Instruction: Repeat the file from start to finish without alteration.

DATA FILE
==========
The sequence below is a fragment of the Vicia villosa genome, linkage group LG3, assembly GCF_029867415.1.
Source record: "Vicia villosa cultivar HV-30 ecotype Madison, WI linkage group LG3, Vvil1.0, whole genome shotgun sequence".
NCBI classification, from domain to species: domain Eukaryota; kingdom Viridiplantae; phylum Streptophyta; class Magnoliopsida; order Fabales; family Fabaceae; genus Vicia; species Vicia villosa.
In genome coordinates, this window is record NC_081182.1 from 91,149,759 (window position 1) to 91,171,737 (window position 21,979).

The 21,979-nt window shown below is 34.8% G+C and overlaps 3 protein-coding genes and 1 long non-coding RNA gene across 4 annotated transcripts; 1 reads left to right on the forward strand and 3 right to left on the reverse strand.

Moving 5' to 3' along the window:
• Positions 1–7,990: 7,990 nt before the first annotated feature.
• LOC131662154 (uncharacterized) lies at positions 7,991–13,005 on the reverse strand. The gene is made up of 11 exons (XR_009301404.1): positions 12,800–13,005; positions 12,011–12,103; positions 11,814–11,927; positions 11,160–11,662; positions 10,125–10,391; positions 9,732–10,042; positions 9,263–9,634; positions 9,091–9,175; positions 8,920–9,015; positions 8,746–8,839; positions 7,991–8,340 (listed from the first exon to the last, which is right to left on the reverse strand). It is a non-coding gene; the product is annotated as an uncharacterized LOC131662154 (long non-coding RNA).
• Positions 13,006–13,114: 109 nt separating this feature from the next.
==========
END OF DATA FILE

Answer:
The sequence below is a fragment of the Vicia villosa genome, linkage group LG3, assembly GCF_029867415.1.
Source record: "Vicia villosa cultivar HV-30 ecotype Madison, WI linkage group LG3, Vvil1.0, whole genome shotgun sequence".
NCBI classification, from domain to species: domain Eukaryota; kingdom Viridiplantae; phylum Streptophyta; class Magnoliopsida; order Fabales; family Fabaceae; genus Vicia; species Vicia villosa.
In genome coordinates, this window is record NC_081182.1 from 91,149,759 (window position 1) to 91,171,737 (window position 21,979).

The 21,979-nt window shown below is 34.8% G+C and overlaps 3 protein-coding genes and 1 long non-coding RNA gene across 4 annotated transcripts; 1 reads left to right on the forward strand and 3 right to left on the reverse strand.

Moving 5' to 3' along the window:
• Positions 1–7,990: 7,990 nt before the first annotated feature.
• LOC131662154 (uncharacterized) lies at positions 7,991–13,005 on the reverse strand. The gene is made up of 11 exons (XR_009301404.1): positions 12,800–13,005; positions 12,011–12,103; positions 11,814–11,927; positions 11,160–11,662; positions 10,125–10,391; positions 9,732–10,042; positions 9,263–9,634; positions 9,091–9,175; positions 8,920–9,015; positions 8,746–8,839; positions 7,991–8,340 (listed from the first exon to the last, which is right to left on the reverse strand). It is a non-coding gene; the product is annotated as an uncharacterized LOC131662154 (long non-coding RNA).
• Positions 13,006–13,114: 109 nt separating this feature from the next.